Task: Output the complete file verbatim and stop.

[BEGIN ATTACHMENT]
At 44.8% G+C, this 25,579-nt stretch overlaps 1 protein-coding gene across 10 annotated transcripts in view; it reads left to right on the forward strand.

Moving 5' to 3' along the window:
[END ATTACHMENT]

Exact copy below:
At 44.8% G+C, this 25,579-nt stretch overlaps 1 protein-coding gene across 10 annotated transcripts in view; it reads left to right on the forward strand.

Moving 5' to 3' along the window: